Police Presence in the Hood
By Todd A. Smith
We constantly hear the grim crime statistics: High murder rates, drug trafficking, and prostitution are constants in inner city neighborhoods.
Many flee to the suburbs just to get away from the dangers that plague ghettoes throughout this country on a daily basis. Some blame the lack of jobs and quality education for the crime rates in inner city neighborhoods, but there is possibly another reason for the crime disparities in urban versus suburban neighborhoods; the lack of police presence in black and brown neighborhoods.
In Houston, inner city neighborhoods from Acres Homes to Third Ward feature police stations prominently placed in the heart of the neighborhood. With a visible police presence, one would think that criminals and potential criminals would shy away from nefarious activities for fear of easily being apprehended by the law.
However, in neighborhoods like Acres Homes residents often complain about calls to the neighborhood police station being ignored, even when responding to the calls could potentially save lives.
One resident complained of at least one individual shooting a firearm in a nearby park, calling the authorities multiple times for help, but no police presence ever appeared on the scene. Another resident called the police to report a neighbor’s house being burglarized but again no officer appeared on the scene despite the police station being located in the same subdivision.
Often, inner city neighborhoods are stereotyped, and some deservedly so, for being hotbeds for criminals, but the lack of police presence gives these criminals free reign to terrorize the neighborhoods because they know they will not face any repercussions.
If a criminal knows they can sell drugs, break into houses and they know the police departments will not pursue them, they literally feel that they can get away with murder. Many officers who are placed in these communities do not come from those communities, do not understand those communities and simply do not care about the people in those communities.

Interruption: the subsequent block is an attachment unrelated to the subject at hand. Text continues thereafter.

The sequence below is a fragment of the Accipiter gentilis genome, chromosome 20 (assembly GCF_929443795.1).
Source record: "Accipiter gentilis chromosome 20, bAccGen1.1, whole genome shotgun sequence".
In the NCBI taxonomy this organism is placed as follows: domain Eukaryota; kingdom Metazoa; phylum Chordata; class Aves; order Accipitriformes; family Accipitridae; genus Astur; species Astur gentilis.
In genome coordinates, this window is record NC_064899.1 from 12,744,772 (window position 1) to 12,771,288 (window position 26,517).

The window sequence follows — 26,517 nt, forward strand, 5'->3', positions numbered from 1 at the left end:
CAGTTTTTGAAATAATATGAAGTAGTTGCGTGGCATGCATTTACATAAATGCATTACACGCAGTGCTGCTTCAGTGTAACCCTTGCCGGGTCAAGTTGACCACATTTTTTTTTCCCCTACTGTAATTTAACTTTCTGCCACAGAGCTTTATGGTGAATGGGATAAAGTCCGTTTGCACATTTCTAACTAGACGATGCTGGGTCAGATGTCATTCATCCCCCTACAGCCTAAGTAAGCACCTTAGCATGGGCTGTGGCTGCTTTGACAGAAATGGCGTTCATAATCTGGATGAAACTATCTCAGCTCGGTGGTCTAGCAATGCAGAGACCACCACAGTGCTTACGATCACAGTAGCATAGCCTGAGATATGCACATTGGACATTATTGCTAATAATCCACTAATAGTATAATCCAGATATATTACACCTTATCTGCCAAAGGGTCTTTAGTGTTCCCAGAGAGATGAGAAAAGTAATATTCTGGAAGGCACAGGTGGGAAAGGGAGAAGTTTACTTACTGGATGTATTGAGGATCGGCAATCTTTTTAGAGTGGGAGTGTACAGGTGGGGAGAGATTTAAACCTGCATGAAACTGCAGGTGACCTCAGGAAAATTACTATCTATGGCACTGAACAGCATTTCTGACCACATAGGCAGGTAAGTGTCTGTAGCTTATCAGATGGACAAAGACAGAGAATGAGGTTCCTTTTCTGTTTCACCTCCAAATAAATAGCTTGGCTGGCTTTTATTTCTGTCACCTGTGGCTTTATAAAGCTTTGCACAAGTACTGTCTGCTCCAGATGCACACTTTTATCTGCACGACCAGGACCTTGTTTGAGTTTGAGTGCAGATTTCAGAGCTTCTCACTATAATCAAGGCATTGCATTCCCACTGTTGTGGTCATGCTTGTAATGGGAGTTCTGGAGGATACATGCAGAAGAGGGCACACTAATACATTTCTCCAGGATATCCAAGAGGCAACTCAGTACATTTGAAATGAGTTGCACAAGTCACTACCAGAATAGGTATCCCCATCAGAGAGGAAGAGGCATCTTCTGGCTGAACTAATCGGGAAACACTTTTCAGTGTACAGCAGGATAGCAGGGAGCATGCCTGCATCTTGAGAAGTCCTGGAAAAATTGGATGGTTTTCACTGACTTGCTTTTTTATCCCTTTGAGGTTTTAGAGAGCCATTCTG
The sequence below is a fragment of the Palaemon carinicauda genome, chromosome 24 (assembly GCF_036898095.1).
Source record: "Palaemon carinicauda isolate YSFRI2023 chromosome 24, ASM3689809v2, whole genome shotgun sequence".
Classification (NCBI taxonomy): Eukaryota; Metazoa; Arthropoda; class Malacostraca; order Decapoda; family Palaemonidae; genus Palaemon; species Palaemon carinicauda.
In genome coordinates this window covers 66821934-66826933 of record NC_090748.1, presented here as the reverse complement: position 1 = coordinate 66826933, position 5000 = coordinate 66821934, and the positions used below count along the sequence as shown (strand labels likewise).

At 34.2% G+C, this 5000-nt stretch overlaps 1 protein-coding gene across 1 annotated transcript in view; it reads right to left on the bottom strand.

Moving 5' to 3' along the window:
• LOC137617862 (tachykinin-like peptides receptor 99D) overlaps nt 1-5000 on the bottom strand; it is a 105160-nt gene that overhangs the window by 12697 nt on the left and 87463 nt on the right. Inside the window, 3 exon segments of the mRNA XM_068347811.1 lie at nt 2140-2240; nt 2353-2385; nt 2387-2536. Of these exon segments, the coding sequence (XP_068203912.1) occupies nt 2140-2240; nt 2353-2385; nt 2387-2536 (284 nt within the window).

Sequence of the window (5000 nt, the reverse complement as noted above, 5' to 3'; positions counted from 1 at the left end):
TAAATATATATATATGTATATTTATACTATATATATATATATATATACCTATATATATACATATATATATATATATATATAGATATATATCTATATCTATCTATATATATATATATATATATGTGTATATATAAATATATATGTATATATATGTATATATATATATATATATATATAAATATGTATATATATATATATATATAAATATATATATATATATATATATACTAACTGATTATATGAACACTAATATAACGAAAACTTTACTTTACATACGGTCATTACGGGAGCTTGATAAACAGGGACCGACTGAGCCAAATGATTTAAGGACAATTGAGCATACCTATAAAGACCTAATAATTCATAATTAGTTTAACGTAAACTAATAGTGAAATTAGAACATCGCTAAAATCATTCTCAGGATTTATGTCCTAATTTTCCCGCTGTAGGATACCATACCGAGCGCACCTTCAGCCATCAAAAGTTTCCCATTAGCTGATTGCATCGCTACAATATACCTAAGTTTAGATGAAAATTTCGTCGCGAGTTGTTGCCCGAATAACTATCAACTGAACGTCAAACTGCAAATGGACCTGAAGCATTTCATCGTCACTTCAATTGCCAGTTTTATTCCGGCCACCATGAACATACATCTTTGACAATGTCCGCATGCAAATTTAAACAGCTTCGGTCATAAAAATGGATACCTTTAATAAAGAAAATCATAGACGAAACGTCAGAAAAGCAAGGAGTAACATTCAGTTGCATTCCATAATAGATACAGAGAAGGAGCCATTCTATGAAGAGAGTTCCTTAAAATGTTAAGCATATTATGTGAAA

The police stations are probably there because residents of affluent neighborhoods do not want them in their backyards. Many minorities living in affluent neighborhoods can attest that if a person of color literally walks down the street in a predominately White neighborhood they often face harassment by police officers. However, if a person in a poorer section of town is brutally assaulted, a police presence is nonexistent.
I am not naïve enough to believe that other factors like a lack of jobs and subpar education do not contribute to the high crime rates in many urban neighborhoods, but if there was a greater police presence in these neighborhoods, the crime rates would probably drastically decrease.
Many people dream of making it big and leaving their inner city past behind. They seek the same safety and security that people from affluent backgrounds seek when they decide on a neighborhood to live in. Unfortunately, many will never make the kind of money to buy a house on the hill or the lake and enjoy the serenity that security provides.
Nevertheless, those same people require and need the same safety and police presence that their more affluent counterparts enjoy and just because they are poor or of color does not mean that they do not deserve the same protection as everyone else. And if they ever receive that protection, it may finally be “all good in the hood.”
Smith is publisher of Regal Black Men’s Magazine.
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